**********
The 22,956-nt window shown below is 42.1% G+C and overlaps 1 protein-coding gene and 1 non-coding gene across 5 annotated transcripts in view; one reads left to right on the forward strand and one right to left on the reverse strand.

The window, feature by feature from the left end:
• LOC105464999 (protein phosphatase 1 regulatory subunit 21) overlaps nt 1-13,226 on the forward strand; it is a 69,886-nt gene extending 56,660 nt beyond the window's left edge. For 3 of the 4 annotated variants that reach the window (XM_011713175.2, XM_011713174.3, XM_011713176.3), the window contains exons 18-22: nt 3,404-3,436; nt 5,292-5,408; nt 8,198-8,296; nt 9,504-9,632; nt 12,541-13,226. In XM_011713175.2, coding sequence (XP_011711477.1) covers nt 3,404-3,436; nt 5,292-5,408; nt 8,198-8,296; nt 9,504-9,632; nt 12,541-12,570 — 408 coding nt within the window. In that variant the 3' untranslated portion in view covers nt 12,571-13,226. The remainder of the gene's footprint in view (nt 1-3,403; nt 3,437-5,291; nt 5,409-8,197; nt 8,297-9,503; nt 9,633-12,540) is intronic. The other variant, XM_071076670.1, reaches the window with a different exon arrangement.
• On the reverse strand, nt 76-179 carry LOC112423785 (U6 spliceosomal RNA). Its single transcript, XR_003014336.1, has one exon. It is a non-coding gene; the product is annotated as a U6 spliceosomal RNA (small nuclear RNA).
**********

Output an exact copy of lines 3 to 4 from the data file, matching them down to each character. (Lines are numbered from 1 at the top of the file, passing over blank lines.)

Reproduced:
• LOC105464999 (protein phosphatase 1 regulatory subunit 21) overlaps nt 1-13,226 on the forward strand; it is a 69,886-nt gene extending 56,660 nt beyond the window's left edge. For 3 of the 4 annotated variants that reach the window (XM_011713175.2, XM_011713174.3, XM_011713176.3), the window contains exons 18-22: nt 3,404-3,436; nt 5,292-5,408; nt 8,198-8,296; nt 9,504-9,632; nt 12,541-13,226. In XM_011713175.2, coding sequence (XP_011711477.1) covers nt 3,404-3,436; nt 5,292-5,408; nt 8,198-8,296; nt 9,504-9,632; nt 12,541-12,570 — 408 coding nt within the window. In that variant the 3' untranslated portion in view covers nt 12,571-13,226. The remainder of the gene's footprint in view (nt 1-3,403; nt 3,437-5,291; nt 5,409-8,197; nt 8,297-9,503; nt 9,633-12,540) is intronic. The other variant, XM_071076670.1, reaches the window with a different exon arrangement.
• On the reverse strand, nt 76-179 carry LOC112423785 (U6 spliceosomal RNA). Its single transcript, XR_003014336.1, has one exon. It is a non-coding gene; the product is annotated as a U6 spliceosomal RNA (small nuclear RNA).